Xiaochun Lai and Jon George, students of NPRE Associate Prof. Ling-Jian Meng, hold the compact gamma detector, the key component of the attitudinal compound eye camera the group is developing.A new device NPRE Associate Prof. Ling-Jian Meng and his students have developed should greatly improve sensitivity and resolution capabilities available through radiological imaging.

The advanced technology holds promise for gamma camera use in mainstream nuclear medicine, and could lead to the development of gamma ray microscopes in biological laboratories.

Meng’s device increases by several thousand the number of micro cameras used for single-photon emission computed tomography (SPECT) imaging. The key innovation of the group’s artificial compound eye (ACE) gamma camera for SPECT Imaging is the combination of state-of-the-art ultrahigh resolution semiconductor detector technologies and advanced aperture fabrication techniques into a highly sensitive gamma camera design for SPECT imaging.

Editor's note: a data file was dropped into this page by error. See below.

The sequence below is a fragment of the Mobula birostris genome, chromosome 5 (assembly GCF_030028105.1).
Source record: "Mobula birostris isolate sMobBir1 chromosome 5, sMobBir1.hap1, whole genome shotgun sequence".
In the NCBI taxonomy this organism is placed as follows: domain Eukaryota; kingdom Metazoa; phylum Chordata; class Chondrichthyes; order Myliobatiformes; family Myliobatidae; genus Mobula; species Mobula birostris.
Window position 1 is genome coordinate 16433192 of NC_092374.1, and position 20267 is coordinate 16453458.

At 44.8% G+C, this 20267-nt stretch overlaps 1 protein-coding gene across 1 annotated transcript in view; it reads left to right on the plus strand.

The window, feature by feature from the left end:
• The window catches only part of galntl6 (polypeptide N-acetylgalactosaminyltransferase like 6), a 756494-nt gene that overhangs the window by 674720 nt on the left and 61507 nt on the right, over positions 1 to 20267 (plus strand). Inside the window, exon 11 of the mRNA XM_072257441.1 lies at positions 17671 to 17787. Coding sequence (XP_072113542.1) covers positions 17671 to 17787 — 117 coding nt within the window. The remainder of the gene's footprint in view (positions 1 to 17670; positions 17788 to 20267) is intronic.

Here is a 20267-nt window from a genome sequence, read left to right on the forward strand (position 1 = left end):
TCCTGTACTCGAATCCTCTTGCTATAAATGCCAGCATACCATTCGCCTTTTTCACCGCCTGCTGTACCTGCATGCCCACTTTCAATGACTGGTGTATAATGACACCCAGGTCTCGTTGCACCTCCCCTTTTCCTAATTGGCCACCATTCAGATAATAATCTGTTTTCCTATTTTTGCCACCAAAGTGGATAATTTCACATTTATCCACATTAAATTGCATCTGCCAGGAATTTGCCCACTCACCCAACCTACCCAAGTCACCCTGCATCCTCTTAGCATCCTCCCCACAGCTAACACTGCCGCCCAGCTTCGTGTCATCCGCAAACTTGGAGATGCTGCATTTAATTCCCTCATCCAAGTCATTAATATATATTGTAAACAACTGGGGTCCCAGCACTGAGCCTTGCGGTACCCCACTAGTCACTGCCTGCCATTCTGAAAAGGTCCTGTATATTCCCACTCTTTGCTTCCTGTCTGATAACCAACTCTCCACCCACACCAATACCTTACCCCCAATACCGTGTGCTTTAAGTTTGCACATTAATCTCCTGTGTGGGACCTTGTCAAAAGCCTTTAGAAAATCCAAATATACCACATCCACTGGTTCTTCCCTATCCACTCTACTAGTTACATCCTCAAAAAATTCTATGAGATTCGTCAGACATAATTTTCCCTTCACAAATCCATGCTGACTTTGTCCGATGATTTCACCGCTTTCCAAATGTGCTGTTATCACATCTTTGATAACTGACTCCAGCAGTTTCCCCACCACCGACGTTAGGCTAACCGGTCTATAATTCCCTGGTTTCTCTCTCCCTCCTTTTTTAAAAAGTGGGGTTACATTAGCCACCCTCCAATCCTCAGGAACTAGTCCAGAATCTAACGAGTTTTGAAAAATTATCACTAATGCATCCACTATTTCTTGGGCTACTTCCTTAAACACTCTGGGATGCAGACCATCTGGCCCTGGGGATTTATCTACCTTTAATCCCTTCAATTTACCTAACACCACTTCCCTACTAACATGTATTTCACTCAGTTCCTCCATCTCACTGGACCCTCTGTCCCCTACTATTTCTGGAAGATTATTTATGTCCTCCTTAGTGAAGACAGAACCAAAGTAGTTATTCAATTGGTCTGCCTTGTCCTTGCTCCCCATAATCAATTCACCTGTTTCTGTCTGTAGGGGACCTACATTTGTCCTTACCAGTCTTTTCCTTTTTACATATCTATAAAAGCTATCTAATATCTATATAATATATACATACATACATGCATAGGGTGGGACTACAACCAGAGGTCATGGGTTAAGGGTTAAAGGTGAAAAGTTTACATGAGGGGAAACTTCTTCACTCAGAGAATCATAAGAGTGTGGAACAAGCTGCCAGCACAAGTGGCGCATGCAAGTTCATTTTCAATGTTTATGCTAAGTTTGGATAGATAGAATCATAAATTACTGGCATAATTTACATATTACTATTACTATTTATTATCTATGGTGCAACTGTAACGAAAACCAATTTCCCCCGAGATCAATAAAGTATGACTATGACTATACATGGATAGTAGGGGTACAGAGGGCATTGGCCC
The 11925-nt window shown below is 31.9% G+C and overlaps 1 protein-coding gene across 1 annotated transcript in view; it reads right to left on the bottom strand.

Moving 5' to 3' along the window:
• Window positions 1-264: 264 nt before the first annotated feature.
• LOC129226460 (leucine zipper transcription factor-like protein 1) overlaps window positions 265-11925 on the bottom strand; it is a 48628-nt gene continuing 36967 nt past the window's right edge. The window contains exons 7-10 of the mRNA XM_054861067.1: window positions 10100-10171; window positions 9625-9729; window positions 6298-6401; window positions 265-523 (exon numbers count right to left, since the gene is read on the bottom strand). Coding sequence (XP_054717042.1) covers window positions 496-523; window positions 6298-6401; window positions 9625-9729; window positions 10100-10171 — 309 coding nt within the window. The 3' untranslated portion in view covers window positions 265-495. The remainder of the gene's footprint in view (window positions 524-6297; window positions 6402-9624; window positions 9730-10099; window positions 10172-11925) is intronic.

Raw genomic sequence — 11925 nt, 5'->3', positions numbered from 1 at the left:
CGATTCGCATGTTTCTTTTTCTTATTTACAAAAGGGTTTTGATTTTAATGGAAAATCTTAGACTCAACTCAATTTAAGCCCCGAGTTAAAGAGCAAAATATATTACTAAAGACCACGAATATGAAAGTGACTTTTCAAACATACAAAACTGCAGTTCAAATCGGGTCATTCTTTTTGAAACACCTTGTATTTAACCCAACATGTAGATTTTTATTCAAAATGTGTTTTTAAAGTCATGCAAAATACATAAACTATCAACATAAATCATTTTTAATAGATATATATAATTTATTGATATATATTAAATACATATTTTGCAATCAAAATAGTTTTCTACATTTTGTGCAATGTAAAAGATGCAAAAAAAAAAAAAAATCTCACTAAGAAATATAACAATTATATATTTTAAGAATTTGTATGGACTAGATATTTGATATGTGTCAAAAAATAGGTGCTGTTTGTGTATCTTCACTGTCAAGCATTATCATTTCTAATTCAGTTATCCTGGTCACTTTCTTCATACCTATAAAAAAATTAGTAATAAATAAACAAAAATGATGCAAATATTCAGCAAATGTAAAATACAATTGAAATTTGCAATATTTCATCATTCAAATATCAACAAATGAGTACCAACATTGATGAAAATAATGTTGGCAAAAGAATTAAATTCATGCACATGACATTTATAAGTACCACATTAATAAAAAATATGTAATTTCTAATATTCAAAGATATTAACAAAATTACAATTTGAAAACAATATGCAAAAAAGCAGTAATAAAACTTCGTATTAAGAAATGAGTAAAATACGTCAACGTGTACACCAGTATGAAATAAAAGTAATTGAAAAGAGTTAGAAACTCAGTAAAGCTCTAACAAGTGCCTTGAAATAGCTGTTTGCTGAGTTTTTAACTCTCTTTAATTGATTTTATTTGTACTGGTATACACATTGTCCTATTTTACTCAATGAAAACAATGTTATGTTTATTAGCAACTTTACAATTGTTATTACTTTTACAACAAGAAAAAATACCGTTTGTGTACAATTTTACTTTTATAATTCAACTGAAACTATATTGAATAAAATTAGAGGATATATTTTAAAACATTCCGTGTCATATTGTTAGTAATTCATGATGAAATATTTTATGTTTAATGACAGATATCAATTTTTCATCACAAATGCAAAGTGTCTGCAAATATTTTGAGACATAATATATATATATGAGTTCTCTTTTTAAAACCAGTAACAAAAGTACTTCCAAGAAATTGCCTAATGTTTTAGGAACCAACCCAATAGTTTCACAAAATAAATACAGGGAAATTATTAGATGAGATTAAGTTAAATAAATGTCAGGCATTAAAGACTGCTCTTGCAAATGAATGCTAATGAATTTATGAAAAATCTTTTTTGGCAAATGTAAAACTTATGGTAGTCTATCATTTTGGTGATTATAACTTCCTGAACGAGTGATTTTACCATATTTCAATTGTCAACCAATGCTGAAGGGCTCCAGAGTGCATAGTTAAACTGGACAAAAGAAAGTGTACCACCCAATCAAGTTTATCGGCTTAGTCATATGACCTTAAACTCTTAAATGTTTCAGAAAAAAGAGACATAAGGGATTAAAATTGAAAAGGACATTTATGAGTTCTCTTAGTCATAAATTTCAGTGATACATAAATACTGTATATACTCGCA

“This might open great possibilities in the future for SPECT imaging,” Meng predicts.

Recent advances in detector technology and readout electronics that have resulted in the rapid decrease in detector size have allowed the group to pack more cameras into a much smaller space. Previously, a typical gamma camera could be 40 by 40 centimeters in size; now they could be shrunk to a few centimeters, Meng said. While current SPECT instruments held fewer than 100 cameras previously, they can now contain up to tens of thousand micro-camera elements. These improvements allow for more options in focusing the mini cameras and optimizing the visible area.

Meng said the new device provides very detailed spatial resolution while focusing on a very small number of cells to image.

His group currently holds a utility patent on their device, which is biologically inspired in mimicking and inverting the vision of a fruit fly. The group is working with colleagues from Harvard Medical School and Brookhaven National Laboratory on the research, which the National Institutes of Health is funding.

Meng said remaining challenges are the cost of materials for hardware and the need to gather together expertise in several areas: detector physics, image processing, system integration, biology and chemistry. This work is supported by a new grant from the National Institute of Biomedical Imaging and Bioengineering (NIBIB).